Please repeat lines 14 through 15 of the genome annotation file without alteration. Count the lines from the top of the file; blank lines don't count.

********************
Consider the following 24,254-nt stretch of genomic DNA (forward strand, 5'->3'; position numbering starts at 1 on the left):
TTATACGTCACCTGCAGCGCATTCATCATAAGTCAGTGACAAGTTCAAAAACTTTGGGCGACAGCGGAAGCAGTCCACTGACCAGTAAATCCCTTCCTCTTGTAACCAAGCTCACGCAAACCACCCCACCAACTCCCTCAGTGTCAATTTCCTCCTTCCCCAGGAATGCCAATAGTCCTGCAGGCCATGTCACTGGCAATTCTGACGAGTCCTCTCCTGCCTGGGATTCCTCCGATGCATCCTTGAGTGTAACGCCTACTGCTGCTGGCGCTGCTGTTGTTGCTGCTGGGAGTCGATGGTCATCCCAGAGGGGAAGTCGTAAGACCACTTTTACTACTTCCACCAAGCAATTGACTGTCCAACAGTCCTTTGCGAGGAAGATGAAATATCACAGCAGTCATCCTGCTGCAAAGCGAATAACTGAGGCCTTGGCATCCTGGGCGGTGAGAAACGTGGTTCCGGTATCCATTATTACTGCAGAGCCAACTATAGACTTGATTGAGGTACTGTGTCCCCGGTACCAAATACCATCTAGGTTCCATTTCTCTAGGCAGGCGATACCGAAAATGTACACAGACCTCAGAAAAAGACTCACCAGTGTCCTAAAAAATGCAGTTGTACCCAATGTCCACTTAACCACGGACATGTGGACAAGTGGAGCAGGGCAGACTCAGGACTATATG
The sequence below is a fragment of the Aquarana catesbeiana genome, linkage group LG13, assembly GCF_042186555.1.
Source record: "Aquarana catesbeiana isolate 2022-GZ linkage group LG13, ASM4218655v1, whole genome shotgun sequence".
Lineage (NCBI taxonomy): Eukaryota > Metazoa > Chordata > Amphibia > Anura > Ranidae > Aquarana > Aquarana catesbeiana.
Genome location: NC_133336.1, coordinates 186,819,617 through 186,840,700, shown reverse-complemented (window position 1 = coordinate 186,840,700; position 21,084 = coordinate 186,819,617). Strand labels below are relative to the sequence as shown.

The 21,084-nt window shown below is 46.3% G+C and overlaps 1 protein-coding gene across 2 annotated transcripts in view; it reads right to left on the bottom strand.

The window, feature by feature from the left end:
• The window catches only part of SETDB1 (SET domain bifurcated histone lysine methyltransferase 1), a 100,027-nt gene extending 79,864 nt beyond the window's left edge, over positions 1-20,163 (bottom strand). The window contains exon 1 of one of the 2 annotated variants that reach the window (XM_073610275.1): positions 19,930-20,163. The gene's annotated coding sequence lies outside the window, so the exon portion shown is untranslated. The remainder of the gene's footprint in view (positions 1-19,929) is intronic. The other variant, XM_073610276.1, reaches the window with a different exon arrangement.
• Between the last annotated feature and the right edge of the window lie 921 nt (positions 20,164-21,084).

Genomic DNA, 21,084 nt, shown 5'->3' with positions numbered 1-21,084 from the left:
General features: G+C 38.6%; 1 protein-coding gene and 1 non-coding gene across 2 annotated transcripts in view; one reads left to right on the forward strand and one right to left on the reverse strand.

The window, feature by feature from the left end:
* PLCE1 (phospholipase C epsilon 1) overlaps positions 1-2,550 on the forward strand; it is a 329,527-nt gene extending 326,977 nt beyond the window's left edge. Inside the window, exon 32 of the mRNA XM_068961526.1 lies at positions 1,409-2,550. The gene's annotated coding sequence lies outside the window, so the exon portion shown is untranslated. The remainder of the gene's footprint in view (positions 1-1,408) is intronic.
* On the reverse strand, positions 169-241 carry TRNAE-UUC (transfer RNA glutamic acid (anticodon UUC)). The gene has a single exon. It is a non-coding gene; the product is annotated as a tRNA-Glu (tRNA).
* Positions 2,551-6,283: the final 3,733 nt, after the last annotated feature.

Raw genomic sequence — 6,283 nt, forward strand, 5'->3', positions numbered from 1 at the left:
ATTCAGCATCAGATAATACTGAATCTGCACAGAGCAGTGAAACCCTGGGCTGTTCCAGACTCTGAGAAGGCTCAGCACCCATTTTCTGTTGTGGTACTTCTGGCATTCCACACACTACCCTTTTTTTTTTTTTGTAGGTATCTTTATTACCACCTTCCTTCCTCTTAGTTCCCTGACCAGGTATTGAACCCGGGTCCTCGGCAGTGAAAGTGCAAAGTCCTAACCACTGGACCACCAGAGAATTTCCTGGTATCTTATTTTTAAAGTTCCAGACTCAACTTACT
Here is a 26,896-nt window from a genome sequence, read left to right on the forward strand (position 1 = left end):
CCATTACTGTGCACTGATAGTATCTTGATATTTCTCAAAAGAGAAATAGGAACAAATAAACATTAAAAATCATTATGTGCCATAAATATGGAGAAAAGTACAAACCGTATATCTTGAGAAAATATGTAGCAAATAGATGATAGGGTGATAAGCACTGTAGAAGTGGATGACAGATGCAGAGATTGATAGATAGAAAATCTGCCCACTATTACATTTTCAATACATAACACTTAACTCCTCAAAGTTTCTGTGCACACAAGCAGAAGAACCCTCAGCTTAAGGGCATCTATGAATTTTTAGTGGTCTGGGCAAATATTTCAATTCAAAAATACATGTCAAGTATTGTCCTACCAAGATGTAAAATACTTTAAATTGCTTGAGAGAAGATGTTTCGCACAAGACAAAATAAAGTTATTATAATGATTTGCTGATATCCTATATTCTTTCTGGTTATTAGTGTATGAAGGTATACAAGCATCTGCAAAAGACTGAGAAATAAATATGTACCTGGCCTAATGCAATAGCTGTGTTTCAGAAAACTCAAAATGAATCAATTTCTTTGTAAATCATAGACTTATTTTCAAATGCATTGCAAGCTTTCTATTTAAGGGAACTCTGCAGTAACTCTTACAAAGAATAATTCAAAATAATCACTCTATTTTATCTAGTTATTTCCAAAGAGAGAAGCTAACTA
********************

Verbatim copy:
* PLCE1 (phospholipase C epsilon 1) overlaps positions 1-2,550 on the forward strand; it is a 329,527-nt gene extending 326,977 nt beyond the window's left edge. Inside the window, exon 32 of the mRNA XM_068961526.1 lies at positions 1,409-2,550. The gene's annotated coding sequence lies outside the window, so the exon portion shown is untranslated. The remainder of the gene's footprint in view (positions 1-1,408) is intronic.
* On the reverse strand, positions 169-241 carry TRNAE-UUC (transfer RNA glutamic acid (anticodon UUC)). The gene has a single exon. It is a non-coding gene; the product is annotated as a tRNA-Glu (tRNA).